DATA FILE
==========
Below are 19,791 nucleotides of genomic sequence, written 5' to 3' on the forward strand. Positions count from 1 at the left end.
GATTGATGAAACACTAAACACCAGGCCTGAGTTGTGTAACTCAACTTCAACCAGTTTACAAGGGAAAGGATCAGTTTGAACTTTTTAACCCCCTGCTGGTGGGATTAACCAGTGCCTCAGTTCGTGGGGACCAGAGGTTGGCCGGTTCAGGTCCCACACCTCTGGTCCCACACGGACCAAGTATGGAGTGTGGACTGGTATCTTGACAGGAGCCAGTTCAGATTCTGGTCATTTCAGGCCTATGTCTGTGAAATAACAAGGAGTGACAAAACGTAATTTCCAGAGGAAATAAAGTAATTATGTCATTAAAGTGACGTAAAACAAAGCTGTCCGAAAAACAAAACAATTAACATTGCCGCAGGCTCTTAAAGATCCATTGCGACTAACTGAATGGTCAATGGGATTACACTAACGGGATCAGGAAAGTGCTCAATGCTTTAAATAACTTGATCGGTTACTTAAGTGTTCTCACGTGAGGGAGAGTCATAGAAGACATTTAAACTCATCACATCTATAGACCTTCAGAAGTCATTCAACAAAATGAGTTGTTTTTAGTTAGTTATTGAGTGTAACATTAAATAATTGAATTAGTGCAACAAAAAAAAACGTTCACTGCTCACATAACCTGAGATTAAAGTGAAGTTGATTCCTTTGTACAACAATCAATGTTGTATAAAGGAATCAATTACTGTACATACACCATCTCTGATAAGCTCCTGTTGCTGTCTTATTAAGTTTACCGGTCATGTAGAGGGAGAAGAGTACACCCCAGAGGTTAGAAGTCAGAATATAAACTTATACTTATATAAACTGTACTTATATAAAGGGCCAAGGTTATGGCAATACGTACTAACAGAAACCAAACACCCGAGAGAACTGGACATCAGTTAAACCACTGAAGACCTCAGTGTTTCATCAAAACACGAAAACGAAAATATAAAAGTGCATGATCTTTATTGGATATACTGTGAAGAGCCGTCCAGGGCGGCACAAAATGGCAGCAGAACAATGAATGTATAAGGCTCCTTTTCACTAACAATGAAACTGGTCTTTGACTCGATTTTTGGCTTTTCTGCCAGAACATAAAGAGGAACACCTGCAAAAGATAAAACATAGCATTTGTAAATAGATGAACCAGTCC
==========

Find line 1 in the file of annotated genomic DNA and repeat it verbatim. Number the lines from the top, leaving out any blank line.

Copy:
Below are 19,791 nucleotides of genomic sequence, written 5' to 3' on the forward strand. Positions count from 1 at the left end.